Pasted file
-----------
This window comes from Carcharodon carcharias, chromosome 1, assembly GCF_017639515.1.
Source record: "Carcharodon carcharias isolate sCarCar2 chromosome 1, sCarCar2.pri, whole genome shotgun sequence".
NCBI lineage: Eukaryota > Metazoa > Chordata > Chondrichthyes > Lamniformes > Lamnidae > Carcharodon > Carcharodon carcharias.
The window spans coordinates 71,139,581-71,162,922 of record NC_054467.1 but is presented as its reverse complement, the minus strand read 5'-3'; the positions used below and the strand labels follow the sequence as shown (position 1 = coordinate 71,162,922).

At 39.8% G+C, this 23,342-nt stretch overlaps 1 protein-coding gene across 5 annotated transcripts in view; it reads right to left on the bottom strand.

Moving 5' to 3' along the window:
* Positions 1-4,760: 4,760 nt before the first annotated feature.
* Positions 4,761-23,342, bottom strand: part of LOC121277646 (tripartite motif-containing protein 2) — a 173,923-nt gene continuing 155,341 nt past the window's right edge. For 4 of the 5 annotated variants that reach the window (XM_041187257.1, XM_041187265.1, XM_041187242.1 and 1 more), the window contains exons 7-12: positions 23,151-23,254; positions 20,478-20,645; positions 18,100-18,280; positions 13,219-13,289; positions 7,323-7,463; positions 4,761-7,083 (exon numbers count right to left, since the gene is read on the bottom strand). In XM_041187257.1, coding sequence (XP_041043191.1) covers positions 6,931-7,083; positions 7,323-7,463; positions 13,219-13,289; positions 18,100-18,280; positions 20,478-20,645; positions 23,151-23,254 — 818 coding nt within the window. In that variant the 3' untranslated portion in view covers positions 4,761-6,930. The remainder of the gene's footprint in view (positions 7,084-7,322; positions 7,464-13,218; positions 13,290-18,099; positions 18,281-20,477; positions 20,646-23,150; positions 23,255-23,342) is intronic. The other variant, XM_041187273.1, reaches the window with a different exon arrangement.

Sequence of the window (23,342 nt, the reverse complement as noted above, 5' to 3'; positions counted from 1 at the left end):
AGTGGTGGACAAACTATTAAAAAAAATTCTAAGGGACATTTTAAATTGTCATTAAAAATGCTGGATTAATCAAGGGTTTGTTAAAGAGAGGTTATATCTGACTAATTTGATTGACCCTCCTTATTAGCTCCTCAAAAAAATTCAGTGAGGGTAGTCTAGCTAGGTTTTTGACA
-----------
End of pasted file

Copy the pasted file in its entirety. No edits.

This window comes from Carcharodon carcharias, chromosome 1, assembly GCF_017639515.1.
Source record: "Carcharodon carcharias isolate sCarCar2 chromosome 1, sCarCar2.pri, whole genome shotgun sequence".
NCBI lineage: Eukaryota > Metazoa > Chordata > Chondrichthyes > Lamniformes > Lamnidae > Carcharodon > Carcharodon carcharias.
The window spans coordinates 71,139,581-71,162,922 of record NC_054467.1 but is presented as its reverse complement, the minus strand read 5'-3'; the positions used below and the strand labels follow the sequence as shown (position 1 = coordinate 71,162,922).

At 39.8% G+C, this 23,342-nt stretch overlaps 1 protein-coding gene across 5 annotated transcripts in view; it reads right to left on the bottom strand.

Moving 5' to 3' along the window:
* Positions 1-4,760: 4,760 nt before the first annotated feature.
* Positions 4,761-23,342, bottom strand: part of LOC121277646 (tripartite motif-containing protein 2) — a 173,923-nt gene continuing 155,341 nt past the window's right edge. For 4 of the 5 annotated variants that reach the window (XM_041187257.1, XM_041187265.1, XM_041187242.1 and 1 more), the window contains exons 7-12: positions 23,151-23,254; positions 20,478-20,645; positions 18,100-18,280; positions 13,219-13,289; positions 7,323-7,463; positions 4,761-7,083 (exon numbers count right to left, since the gene is read on the bottom strand). In XM_041187257.1, coding sequence (XP_041043191.1) covers positions 6,931-7,083; positions 7,323-7,463; positions 13,219-13,289; positions 18,100-18,280; positions 20,478-20,645; positions 23,151-23,254 — 818 coding nt within the window. In that variant the 3' untranslated portion in view covers positions 4,761-6,930. The remainder of the gene's footprint in view (positions 7,084-7,322; positions 7,464-13,218; positions 13,290-18,099; positions 18,281-20,477; positions 20,646-23,150; positions 23,255-23,342) is intronic. The other variant, XM_041187273.1, reaches the window with a different exon arrangement.

Sequence of the window (23,342 nt, the reverse complement as noted above, 5' to 3'; positions counted from 1 at the left end):
AGTGGTGGACAAACTATTAAAAAAAATTCTAAGGGACATTTTAAATTGTCATTAAAAATGCTGGATTAATCAAGGGTTTGTTAAAGAGAGGTTATATCTGACTAATTTGATTGACCCTCCTTATTAGCTCCTCAAAAAAATTCAGTGAGGGTAGTCTAGCTAGGTTTTTGACA